Carriage facts for kids

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Buberel Coronation coach Catherine the Great
Catherine II's carved, painted and gilded Coronation Coach (Hermitage Museum)

A carriage is a wheeled vehicle for people, usually horse-drawn; litters (palanquins) and sedan chairs are excluded, since they are wheelless vehicles. The carriage is especially designed for private passenger use, though some are also used to transport goods. A public passenger vehicle would not usually be called a carriage – terms for such include stagecoach, charabanc and omnibus. It may be light, smart and fast or heavy, large and comfortable or luxurious. Carriages normally have suspension using leaf springs, elliptical springs (in the 19th century) or leather strapping. Working vehicles such as the (four-wheeled) wagon and (two-wheeled) cart share important parts of the history of the carriage, as does too the fast (two-wheeled) chariot.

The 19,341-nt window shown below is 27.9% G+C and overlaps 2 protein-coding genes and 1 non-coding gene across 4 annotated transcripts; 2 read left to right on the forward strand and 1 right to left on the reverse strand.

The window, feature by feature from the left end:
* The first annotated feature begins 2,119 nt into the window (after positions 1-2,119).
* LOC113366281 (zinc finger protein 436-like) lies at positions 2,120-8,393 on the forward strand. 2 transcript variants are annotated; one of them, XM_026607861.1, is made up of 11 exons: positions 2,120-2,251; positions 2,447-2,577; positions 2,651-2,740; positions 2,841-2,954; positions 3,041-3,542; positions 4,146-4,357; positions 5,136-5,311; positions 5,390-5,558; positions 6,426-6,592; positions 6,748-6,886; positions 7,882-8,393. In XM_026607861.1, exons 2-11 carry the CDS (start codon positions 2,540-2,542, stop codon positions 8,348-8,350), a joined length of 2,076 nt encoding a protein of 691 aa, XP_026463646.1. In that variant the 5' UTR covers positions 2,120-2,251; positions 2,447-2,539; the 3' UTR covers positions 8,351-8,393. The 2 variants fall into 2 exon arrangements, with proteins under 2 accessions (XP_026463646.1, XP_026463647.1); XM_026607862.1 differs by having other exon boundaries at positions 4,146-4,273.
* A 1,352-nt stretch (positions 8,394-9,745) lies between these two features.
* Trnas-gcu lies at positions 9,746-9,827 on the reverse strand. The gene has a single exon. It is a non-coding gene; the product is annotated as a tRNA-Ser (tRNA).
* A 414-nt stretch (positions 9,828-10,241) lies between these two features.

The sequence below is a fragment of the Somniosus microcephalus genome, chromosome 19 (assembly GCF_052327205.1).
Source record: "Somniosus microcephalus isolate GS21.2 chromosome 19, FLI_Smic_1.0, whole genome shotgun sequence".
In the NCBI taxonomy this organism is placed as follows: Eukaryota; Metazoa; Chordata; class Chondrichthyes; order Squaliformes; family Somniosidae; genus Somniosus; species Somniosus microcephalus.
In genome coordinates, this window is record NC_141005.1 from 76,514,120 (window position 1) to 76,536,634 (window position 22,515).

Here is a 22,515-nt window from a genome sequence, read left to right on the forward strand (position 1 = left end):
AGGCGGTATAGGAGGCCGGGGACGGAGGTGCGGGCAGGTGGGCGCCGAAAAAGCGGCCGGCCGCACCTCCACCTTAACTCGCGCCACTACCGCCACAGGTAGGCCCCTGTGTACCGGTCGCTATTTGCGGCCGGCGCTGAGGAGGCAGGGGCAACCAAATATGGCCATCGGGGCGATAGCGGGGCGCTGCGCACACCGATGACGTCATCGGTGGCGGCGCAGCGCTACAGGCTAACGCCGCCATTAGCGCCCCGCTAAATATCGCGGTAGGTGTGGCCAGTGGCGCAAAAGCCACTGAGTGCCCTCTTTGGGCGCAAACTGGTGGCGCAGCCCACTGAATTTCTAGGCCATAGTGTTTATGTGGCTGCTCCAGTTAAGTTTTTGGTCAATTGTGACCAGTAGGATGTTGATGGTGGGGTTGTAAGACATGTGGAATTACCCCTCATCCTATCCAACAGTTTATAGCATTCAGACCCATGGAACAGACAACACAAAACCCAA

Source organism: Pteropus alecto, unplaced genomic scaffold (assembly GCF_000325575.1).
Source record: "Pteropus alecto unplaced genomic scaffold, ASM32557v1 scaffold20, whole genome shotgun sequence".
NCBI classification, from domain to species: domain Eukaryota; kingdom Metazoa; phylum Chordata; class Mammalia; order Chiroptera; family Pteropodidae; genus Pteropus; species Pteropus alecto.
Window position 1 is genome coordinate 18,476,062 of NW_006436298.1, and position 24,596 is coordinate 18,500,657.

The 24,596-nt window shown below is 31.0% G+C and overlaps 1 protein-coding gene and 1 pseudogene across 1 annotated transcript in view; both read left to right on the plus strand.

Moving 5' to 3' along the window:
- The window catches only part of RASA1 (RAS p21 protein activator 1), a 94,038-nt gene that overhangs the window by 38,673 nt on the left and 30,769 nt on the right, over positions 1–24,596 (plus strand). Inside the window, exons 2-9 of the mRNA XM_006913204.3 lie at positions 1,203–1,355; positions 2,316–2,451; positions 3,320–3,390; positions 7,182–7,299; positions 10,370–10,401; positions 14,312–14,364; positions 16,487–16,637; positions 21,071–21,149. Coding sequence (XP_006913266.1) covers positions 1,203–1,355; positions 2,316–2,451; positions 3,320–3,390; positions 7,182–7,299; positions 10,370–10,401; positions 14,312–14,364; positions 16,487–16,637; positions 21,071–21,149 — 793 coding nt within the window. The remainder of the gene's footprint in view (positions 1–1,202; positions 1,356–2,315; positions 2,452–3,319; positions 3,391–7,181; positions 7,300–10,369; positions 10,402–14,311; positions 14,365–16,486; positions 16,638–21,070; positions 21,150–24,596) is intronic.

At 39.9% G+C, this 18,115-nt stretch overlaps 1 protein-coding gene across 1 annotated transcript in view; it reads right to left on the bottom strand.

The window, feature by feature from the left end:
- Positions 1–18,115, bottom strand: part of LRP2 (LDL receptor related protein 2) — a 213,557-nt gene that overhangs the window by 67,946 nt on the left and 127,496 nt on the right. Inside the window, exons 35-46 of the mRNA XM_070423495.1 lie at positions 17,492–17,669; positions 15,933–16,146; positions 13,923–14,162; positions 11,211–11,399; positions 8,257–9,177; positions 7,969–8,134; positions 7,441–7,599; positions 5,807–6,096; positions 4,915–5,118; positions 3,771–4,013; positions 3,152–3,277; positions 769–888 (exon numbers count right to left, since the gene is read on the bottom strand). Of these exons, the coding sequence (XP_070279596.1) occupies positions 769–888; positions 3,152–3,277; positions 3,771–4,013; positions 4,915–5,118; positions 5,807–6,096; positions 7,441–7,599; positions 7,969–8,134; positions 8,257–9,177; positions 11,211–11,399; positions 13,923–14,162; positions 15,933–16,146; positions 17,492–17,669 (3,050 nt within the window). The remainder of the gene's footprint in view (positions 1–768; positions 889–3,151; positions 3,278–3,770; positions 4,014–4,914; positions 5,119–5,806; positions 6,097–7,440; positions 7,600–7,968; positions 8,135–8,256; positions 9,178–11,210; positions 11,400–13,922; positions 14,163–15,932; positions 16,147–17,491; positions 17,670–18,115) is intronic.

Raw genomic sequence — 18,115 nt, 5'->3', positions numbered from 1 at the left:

Overview

Herrschaftliche Kutsche
Coach of an imperial family, c 1870

The word carriage (abbreviated carr or cge) is from Old Northern French cariage, to carry in a vehicle. The word car, then meaning a kind of two-wheeled cart for goods, also came from Old Northern French about the beginning of the 14th century; it was also used for railway carriages, and was extended to cover automobile around the end of the nineteenth century, when early models were called horseless carriages.

A carriage is sometimes called a team, as in "horse and team". A carriage with its horse is a rig. An elegant horse-drawn carriage with its retinue of servants is an equipage. A carriage together with the horses, harness and attendants is a turnout or setout. A procession of carriages is a cavalcade.